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12 August 2016

Copperas Gap Windmill, Portslade

Judy Middleton 2003 (revised 2016)

copyright © Royal Pavilion & Museum, Brighton & Hove
An early 1800s painting of the windmills at Copperas Gap, with Shoreham Harbour in the distant background and storm clouds approaching. Painting attributed to Frederick Ford


The Copperas Gap windmill was situated south of St Andrew’s Road and on the corner of West Street and North Street. It was a white post-mill with a tail pole.

Copperas Gap

The name Copperas Gap arouses considerable interest. It is not of ancient origin as some may imagine because the small area it covers was once known as West Aldrington. In the Armada Map drawn in 1587 Aldrington Beacon is recorded and W. Scott’s drawing of around 1816 depicts some cottages at Copperas Gap with the beacon on the cliff. The ‘Gap’ part derives from Anglo-Saxon and in Sussex meant an opening in the chalk cliffs.

The name Copperas Gap was certainly in use in October 1795 when a local newspaper carried a paragraph about the Princess of Wales and Lady Cholmondley taking an airing to Copperas Gap where they sat on a bank and enjoyed a picnic.

Historian Geoffrey Mead is of the opinion the name derives from the 17th century when the locals collected stones made of iron pyrites (copperas) from the tidal area of Shoreham Harbour. The stones were exported out of the area and used for the manufacture of sulphuric acid.

Local Historian Captain Bately thought that sulphate of iron, or green vitriol was employed in the manufacture of inks and dyes. Others say the stones were used in glass-making.

It is interesting to note that copperas has a long history as an ingredient in black ink going back to Anglo-Saxon times and used in early manuscripts – the other ingredients being oak-galls and gum Arabic. Black ink could also be made using lamp-black, or charcoal mixed with gum. Either of these inks, or both, could have been used in the creation on parchment of the designs for the Bayeux Tapestry, which was worked by Anglo-Saxon female embroiderers in the south of England. England was renowned for the skills of her needle-women, and the females involved in embroidering the Bayeux Tapestry are thought to have been nuns, and high-born ladies who had fled to the nunneries for protection as a result of the Norman Conquest in 1066. (Jan Messent The Bayeux Tapestry Embroiderers’ Story 1999).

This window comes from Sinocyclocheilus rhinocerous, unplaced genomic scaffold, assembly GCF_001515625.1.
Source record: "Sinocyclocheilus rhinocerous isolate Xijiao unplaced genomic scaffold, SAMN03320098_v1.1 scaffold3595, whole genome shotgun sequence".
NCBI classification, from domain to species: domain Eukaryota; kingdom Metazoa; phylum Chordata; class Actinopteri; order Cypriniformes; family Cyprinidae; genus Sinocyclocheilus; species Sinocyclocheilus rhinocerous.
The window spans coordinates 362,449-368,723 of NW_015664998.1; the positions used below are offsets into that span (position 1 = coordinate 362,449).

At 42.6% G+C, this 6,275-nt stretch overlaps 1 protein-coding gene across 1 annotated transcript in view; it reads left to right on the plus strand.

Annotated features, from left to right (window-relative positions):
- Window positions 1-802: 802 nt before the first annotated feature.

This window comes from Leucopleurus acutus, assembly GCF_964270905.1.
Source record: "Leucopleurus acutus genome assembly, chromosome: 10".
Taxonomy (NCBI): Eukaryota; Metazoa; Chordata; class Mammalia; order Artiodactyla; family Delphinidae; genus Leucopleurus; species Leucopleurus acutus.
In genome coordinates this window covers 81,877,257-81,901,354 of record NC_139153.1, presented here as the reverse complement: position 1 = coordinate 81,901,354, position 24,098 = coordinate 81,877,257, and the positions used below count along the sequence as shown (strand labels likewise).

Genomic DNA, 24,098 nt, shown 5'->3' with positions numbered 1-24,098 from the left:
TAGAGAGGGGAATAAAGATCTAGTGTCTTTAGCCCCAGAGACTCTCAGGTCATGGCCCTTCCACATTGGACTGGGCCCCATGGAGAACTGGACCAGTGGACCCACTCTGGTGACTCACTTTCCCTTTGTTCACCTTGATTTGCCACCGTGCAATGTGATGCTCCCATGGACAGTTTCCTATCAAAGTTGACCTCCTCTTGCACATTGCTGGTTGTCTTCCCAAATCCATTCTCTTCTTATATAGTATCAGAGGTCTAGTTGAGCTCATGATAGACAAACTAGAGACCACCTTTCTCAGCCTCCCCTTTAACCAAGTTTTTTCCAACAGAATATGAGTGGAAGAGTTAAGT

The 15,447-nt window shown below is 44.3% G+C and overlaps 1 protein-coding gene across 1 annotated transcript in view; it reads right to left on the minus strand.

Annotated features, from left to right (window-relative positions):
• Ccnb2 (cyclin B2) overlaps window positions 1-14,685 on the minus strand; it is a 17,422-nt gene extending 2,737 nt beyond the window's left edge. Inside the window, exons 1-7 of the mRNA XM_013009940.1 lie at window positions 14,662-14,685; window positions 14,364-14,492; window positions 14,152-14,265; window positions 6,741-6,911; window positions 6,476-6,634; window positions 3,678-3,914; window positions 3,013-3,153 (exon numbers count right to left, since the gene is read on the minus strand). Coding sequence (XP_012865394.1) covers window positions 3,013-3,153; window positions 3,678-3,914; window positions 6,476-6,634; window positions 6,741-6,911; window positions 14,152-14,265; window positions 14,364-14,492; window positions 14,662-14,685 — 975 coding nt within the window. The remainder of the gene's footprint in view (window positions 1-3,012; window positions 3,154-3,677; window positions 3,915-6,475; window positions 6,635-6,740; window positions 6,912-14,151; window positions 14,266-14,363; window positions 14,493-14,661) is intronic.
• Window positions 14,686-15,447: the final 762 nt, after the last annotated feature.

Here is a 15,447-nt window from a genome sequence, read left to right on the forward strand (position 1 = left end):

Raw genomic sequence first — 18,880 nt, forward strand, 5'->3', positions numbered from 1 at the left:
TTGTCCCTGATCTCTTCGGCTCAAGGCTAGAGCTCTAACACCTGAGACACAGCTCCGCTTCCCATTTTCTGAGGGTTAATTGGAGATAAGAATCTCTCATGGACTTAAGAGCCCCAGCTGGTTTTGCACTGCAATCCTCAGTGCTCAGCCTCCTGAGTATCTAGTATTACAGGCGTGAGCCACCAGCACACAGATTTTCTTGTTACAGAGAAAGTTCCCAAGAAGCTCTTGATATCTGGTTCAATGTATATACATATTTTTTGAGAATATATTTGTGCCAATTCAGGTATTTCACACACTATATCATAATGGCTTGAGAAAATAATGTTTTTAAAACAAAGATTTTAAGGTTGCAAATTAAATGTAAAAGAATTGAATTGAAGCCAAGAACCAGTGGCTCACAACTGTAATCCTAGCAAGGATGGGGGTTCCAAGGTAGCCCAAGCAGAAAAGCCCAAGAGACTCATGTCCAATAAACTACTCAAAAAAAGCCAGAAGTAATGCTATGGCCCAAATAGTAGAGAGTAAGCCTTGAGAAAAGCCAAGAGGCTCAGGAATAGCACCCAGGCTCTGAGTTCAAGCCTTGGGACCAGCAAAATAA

Chambers Dictionary defines copperas as the name formerly used for copper and other sulphates and derives from the Latin ‘cupri rosa’ (rose of copper).

Old-timers told Bert Pierce that Copperas Gap was the name of a particular rock in the sea south of where the Electricity Works were built and it was well known to local fishermen as a fine place to catch large conger eels.

There is also the possibility that it was simply named after a person living there because the area was named Coppard’s Gap in Ordnance Survey Maps up to around 1873 and in the Directory for 1855; Coppard is a recognised Sussex surname.

It is interesting to note that the original Portslade Railway Station built in 1841 once rejoiced in the name of Copperas Gap Station.

copyright © Brighton & Hove City Libraries
A Victorian photograph of Copperas Gap Windmill


Richard Tidy was the first recorded miller and he died in 1790. He left his house, mill and warehouse to his wife Ann. She sold the mill in 1793.

William Huggett was miller for around 24 years. In 1813 he had the unnerving experience of being severely burned when lightning struck Copperas Gap. The year 1813 was also memorable for him in another way too because his daughter Sarah was baptised at St Nicolas Church, Portslade. At the time he was unmarried and the mother was recorded as being Mary Pockney, single-woman. But at least he acknowledged being the father, which was not always the case with illegitimate births. Perhaps his family thought he was too young for marriage. But whatever the reason the pair had married by the time the next child came along in 1818.

William Huggett was in partnership with William Pennington Gorringe whose name was associated with another prominent landmark in the locality, the lighthouse at Shoreham Harbour, which was built on land formerly belonging to him. Naturally, Gorringe had an interest in what went on at Shoreham Harbour because he was also a Shoreham Harbour Commissioner, as well as being a ship-owner with an interest in the timber trade, and a landowner.

In 1837 the partnership was dissolved and in April of that year all the stock-in-trade was advertised for sale including the following:

Two useful, strong horses
A light, tilted van
A new coal cart with trace harnesses
A new winnowing machine  
A coal-weighing machine
A corn measure
A quantity of corn
Building bricks

Copperas Gap by W.H. Stothard Scott (1783-1850)

John Borrer (1785-1866)